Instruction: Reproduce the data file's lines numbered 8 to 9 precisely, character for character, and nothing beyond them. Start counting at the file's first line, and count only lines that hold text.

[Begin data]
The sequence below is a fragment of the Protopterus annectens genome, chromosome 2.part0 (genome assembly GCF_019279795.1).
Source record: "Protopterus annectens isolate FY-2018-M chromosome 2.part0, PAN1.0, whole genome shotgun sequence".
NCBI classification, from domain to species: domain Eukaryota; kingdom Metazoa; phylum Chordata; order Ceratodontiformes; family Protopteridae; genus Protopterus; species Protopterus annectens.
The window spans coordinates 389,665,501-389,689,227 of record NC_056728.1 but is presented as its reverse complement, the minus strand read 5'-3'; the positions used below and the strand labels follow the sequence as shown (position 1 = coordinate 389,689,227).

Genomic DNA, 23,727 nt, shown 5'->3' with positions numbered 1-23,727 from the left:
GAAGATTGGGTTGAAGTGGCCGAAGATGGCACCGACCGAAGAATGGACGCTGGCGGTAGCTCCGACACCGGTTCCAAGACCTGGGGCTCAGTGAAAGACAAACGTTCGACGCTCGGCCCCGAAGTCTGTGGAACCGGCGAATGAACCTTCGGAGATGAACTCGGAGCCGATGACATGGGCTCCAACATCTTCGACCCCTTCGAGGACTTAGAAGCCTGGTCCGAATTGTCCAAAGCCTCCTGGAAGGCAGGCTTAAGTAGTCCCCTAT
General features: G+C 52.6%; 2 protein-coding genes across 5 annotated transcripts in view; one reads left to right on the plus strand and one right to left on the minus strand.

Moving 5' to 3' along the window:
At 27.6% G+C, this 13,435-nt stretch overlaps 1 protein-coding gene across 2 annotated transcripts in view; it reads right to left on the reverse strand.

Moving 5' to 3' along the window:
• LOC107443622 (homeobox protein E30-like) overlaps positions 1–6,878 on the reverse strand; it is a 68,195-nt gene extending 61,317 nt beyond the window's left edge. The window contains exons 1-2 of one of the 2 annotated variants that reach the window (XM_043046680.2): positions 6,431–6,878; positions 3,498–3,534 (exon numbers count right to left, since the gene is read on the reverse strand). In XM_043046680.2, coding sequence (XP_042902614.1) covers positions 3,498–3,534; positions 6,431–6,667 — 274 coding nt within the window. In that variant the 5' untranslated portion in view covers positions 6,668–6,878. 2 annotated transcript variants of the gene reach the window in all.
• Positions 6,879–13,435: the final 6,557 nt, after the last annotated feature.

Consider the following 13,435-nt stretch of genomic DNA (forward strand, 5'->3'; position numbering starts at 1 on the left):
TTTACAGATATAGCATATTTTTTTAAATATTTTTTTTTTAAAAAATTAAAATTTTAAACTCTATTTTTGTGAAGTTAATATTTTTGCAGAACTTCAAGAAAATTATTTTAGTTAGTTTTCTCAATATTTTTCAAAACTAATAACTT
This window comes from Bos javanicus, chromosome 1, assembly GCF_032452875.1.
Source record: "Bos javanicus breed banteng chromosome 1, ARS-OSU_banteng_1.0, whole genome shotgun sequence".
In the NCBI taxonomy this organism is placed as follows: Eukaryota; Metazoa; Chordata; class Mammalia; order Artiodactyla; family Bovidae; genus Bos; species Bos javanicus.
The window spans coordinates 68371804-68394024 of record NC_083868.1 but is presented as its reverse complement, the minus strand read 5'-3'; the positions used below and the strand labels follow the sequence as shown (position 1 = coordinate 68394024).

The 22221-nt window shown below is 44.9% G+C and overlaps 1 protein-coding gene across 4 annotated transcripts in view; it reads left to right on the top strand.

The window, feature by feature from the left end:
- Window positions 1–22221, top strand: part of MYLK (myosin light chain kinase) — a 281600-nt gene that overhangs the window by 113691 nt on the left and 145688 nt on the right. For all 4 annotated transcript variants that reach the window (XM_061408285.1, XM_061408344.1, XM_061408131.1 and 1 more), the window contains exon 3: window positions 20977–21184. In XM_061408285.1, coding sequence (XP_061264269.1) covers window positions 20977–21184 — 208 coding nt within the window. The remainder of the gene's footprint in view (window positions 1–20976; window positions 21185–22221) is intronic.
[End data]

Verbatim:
Moving 5' to 3' along the window:
At 27.6% G+C, this 13,435-nt stretch overlaps 1 protein-coding gene across 2 annotated transcripts in view; it reads right to left on the reverse strand.